3. Algebra in 9th grade 

Most students are here in our New Jersey suburbs. In rural or urban schools it might be the only option.  Since the SAT’s include algebra and geometry, this track can still position students for great scores on their SAT and careers in STEM. In high school this track is often referred to as “College Preparatory.”  It is doing just that, preparing kids for college.  The majority of kids are in this track, including many who go on to study STEM fields. 

4. Co-taught Section 

There may be class sections that are co-taught by a regular education and a special education teacher. The material might be  the same or somehow modified for children needing extra supports. E.g., extra time for tests. Depending on the kids needs it might not be offered every year.  Some sections might have a less qualified teacher’s aide instead of a co-teacher.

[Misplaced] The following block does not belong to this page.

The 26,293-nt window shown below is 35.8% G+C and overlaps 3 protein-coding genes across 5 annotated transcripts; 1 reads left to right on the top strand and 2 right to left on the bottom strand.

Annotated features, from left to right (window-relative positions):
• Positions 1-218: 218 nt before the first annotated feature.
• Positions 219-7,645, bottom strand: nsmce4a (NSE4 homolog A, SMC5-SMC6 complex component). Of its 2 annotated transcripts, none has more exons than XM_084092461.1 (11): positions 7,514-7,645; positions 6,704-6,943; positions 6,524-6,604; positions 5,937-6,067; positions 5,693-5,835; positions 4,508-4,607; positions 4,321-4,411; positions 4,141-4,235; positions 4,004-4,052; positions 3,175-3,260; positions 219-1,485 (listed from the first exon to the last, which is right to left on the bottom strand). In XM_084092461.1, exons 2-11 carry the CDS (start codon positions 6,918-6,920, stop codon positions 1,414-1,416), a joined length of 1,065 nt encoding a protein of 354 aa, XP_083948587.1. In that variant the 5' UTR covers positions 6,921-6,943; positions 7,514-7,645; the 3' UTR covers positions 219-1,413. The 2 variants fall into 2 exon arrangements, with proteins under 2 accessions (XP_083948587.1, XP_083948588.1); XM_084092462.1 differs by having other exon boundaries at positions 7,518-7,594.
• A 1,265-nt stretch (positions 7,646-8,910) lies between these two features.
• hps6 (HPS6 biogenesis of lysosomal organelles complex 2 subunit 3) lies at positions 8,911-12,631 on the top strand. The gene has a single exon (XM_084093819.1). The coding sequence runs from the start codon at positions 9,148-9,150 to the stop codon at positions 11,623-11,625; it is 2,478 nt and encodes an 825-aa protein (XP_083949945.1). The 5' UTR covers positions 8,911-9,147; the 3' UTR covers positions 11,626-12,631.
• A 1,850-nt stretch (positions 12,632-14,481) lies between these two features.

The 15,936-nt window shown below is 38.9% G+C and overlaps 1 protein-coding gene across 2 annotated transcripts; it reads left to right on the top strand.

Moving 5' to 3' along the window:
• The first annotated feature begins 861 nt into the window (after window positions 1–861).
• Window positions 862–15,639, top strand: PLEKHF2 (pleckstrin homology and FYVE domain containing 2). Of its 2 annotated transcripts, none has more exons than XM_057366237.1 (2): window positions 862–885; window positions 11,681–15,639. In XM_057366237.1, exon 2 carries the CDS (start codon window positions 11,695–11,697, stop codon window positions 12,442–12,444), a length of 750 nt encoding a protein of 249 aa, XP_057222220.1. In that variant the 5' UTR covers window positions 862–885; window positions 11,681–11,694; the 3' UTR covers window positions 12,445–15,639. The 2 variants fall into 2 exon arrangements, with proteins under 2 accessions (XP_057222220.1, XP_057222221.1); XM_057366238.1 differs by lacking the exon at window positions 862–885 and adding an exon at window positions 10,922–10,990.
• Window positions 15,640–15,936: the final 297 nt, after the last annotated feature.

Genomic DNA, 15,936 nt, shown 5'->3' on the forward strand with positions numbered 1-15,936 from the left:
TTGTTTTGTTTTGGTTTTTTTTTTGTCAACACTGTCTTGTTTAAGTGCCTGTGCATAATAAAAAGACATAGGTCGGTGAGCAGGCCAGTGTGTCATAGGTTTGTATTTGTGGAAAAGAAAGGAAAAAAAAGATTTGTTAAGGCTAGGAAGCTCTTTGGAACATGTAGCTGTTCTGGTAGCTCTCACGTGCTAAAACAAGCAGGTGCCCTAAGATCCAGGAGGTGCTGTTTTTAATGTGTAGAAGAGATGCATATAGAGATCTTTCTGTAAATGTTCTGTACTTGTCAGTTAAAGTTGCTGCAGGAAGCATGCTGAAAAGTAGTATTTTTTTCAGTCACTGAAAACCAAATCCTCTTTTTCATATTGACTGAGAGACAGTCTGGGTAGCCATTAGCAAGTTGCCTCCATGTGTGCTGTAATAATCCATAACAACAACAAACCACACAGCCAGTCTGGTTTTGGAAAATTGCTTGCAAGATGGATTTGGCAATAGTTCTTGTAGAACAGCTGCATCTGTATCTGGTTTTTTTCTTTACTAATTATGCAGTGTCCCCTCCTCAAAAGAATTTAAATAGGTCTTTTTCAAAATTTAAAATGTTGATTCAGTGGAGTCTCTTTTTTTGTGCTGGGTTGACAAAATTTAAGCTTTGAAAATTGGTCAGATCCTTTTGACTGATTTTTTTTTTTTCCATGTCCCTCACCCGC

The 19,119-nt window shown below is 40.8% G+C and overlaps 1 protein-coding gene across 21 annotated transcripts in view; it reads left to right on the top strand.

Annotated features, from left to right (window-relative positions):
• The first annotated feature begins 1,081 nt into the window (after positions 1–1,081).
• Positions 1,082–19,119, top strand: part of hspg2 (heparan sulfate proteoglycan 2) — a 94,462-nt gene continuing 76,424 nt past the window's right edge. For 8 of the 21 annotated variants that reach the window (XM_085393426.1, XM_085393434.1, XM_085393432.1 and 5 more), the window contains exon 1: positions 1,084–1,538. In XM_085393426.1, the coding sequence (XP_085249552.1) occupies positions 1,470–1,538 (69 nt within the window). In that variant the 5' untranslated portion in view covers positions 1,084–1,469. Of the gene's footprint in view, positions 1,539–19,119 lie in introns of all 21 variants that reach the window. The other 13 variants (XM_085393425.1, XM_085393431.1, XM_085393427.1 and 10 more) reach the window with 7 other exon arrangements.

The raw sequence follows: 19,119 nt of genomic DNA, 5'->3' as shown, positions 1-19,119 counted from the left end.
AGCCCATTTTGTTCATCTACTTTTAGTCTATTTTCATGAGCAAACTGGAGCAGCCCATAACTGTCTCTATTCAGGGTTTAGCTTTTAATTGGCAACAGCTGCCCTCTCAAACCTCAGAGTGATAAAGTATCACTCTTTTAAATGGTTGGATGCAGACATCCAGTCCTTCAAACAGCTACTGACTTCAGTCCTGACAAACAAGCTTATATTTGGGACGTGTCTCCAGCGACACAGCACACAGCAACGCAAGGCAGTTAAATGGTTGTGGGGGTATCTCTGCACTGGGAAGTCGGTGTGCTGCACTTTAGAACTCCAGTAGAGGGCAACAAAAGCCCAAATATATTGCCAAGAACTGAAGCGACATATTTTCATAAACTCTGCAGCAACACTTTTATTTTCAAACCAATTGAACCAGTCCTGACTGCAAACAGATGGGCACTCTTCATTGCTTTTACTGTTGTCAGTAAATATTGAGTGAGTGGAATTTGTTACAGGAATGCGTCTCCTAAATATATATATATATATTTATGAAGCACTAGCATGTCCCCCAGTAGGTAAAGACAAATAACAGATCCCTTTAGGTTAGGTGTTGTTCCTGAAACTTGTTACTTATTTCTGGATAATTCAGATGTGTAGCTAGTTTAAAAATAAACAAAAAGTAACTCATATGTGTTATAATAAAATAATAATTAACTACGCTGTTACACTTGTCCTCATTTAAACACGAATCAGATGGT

5. Math resource room

Why don’t schools explain it up front?

Schools often don’t tell families much about placement exams. It may be because some families get so worked up about them, especially in high performing districts. While it hurts everyone for a child to be in the wrong track, I initially found it hard to tell where my own kids should be.  The approach outlined below helped me and many of my friends to prepare.  If subjective criteria like teacher evaluations are included, the school risks spending more time addressing parent challenges

2.  Which math track is right for my child?

  • Master each level since math is a cumulative topic. Staying in an accelerated track might require an “A-” in 3 out of 4 quarters and at least a B+ for the other.  This seemed hardcore at first, but I now agree.  Sal Kahn did a wonderful TED talk, Let’s Teach to Mastery not Test Scores.